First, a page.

Tough commute? Let these apps ease the pain
It’s a fact of life in the big cities of Japan that the morning commuter trains will be jammed packed. There’s really no way around it for bedtown residents but luckily for the country’s million of 9-to-5 salaried workers, this summer saw the launch of three new apps that can quite literally help commuters out of a jam, or at least make it a bit more bearable.
Komirepo: The name says it all, komi, meaning crowded and repo, a contraction of the loanword report, this app lets you know which routes are most crowded. Each route is given a rating from one through six – one meaning you’ve got plenty of space to sit down in and six meaning get ready to go bumper to bumper with a bunch of strangers – allowing you the option to switch to a less congested line. The information is updated by users in realtime, making it a largely reliable service. Made by Navitime, a software provider that already provides a huge range of apps to help with navigating your way around Japan, Komirepo is free of charge, but unfortunately not available in English.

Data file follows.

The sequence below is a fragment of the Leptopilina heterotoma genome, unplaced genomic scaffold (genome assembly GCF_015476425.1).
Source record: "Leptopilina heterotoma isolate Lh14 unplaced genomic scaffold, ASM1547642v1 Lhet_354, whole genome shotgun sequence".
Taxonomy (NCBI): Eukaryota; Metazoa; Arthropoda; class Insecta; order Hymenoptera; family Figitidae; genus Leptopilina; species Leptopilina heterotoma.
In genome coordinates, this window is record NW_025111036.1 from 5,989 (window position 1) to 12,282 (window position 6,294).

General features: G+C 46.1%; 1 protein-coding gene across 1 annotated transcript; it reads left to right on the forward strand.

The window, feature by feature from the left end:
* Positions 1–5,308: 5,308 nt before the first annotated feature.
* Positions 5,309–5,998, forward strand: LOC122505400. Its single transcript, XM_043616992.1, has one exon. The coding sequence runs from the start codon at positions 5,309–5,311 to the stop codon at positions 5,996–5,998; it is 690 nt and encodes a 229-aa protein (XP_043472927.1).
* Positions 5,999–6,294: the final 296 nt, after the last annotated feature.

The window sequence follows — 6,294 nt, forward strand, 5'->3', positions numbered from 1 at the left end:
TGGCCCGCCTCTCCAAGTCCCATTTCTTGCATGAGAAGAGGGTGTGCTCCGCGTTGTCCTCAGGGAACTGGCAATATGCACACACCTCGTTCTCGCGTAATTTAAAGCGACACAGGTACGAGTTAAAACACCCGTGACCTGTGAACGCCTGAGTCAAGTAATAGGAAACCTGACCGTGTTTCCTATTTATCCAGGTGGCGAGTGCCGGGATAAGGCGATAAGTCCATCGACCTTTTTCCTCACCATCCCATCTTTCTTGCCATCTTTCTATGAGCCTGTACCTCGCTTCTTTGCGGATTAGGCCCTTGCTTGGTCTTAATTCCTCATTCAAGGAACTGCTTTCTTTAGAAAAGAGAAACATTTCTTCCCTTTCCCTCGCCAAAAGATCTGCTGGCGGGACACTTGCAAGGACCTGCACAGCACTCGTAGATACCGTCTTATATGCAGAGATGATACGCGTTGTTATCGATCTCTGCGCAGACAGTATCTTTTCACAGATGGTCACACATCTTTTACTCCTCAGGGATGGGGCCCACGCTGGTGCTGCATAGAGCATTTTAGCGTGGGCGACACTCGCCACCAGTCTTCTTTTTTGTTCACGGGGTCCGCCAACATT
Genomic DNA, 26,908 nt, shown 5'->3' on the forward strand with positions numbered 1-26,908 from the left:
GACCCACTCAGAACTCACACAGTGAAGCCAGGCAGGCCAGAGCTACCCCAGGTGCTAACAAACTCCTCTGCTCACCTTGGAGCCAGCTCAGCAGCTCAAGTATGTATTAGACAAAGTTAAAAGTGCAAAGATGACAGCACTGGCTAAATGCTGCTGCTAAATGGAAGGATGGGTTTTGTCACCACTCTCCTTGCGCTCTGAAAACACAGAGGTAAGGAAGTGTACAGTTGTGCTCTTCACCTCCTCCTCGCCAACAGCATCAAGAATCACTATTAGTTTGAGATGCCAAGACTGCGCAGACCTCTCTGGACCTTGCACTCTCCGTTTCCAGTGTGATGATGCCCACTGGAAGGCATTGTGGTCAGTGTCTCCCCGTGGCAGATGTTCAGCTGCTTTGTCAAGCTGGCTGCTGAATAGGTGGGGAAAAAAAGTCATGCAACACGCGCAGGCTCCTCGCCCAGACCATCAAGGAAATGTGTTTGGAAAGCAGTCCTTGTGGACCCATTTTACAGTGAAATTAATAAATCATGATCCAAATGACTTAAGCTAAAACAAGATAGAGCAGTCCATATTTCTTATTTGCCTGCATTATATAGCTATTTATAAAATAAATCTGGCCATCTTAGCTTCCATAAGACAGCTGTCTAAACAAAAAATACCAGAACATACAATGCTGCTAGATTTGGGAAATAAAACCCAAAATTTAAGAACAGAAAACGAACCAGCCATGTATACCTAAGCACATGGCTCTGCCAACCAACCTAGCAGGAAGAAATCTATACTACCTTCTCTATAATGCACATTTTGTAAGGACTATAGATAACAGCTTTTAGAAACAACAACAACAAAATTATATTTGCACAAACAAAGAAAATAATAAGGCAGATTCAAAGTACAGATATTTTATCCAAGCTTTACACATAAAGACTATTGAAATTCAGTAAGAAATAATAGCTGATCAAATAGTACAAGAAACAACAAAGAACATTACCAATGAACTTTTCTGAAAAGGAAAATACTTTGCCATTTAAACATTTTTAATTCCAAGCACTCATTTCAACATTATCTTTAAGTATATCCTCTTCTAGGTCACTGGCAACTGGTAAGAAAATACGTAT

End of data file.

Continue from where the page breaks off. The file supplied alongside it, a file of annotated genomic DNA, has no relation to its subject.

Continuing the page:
Densha de Suwaru: Though Komirepo is great for those who suffer from claustrophobia, it’s not a surefire solution for those who really need a seat, especially in Tokyo where virtually all routes are busy during rush hour. Users of this app form alliances with other commuters, letting each other know what route they’re riding, which carriage they’re on and when they’re about to vacate a seat. This requires sacrificing a certain amount of privacy as you have to let others know what you look like, but it does it in such a cute way that it seems churlish to object. To let that seat-hungry member of your group know who you are, you simply create and dress up a cute little avatar of yourself, letting them know your age group, hair style and choice of clothing. Once they’ve spotted you they can simply sidle up and wait for you to leave the train.
Densha de Go! Yamanote Sen: Once you’ve got yourself seated, you’ll need something to pass the time. Why not pretend that you’re in control of driving the train (see video above). This Yamanote Line version is the latest release in a series of games by Taito that realistically simulate the experience of driving a train on actual routes within Japan. Excitement within the game is somewhat sacrificed to realism, as goals include things like keeping to the timetable, but it’s pretty much a must for train geeks.